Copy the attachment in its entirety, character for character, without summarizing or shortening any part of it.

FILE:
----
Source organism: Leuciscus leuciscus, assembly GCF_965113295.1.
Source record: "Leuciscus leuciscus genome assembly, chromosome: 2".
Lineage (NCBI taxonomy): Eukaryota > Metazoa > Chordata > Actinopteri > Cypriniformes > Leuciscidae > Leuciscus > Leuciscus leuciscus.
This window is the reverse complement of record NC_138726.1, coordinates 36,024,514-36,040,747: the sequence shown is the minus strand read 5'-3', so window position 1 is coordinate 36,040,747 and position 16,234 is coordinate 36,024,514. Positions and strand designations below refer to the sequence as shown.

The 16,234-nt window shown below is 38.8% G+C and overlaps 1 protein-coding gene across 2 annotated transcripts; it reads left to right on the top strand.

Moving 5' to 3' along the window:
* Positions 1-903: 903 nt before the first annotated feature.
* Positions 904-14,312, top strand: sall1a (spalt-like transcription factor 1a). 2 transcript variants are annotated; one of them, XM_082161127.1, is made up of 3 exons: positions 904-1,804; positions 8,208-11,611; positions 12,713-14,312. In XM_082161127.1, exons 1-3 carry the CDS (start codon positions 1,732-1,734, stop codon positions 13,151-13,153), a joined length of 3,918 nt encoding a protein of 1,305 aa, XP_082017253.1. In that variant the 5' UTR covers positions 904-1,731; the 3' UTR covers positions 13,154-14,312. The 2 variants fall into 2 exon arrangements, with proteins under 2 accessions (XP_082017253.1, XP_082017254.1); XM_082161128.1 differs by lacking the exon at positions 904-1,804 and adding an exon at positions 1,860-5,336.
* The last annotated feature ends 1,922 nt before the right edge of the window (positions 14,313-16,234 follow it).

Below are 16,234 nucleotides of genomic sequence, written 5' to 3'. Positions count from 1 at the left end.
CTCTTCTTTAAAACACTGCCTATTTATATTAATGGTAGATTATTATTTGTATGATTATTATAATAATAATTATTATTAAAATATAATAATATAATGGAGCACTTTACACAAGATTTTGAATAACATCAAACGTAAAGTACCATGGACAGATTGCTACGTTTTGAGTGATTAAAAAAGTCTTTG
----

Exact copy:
Source organism: Leuciscus leuciscus, assembly GCF_965113295.1.
Source record: "Leuciscus leuciscus genome assembly, chromosome: 2".
Lineage (NCBI taxonomy): Eukaryota > Metazoa > Chordata > Actinopteri > Cypriniformes > Leuciscidae > Leuciscus > Leuciscus leuciscus.
This window is the reverse complement of record NC_138726.1, coordinates 36,024,514-36,040,747: the sequence shown is the minus strand read 5'-3', so window position 1 is coordinate 36,040,747 and position 16,234 is coordinate 36,024,514. Positions and strand designations below refer to the sequence as shown.

The 16,234-nt window shown below is 38.8% G+C and overlaps 1 protein-coding gene across 2 annotated transcripts; it reads left to right on the top strand.

Moving 5' to 3' along the window:
* Positions 1-903: 903 nt before the first annotated feature.
* Positions 904-14,312, top strand: sall1a (spalt-like transcription factor 1a). 2 transcript variants are annotated; one of them, XM_082161127.1, is made up of 3 exons: positions 904-1,804; positions 8,208-11,611; positions 12,713-14,312. In XM_082161127.1, exons 1-3 carry the CDS (start codon positions 1,732-1,734, stop codon positions 13,151-13,153), a joined length of 3,918 nt encoding a protein of 1,305 aa, XP_082017253.1. In that variant the 5' UTR covers positions 904-1,731; the 3' UTR covers positions 13,154-14,312. The 2 variants fall into 2 exon arrangements, with proteins under 2 accessions (XP_082017253.1, XP_082017254.1); XM_082161128.1 differs by lacking the exon at positions 904-1,804 and adding an exon at positions 1,860-5,336.
* The last annotated feature ends 1,922 nt before the right edge of the window (positions 14,313-16,234 follow it).

Below are 16,234 nucleotides of genomic sequence, written 5' to 3'. Positions count from 1 at the left end.
CTCTTCTTTAAAACACTGCCTATTTATATTAATGGTAGATTATTATTTGTATGATTATTATAATAATAATTATTATTAAAATATAATAATATAATGGAGCACTTTACACAAGATTTTGAATAACATCAAACGTAAAGTACCATGGACAGATTGCTACGTTTTGAGTGATTAAAAAAGTCTTTG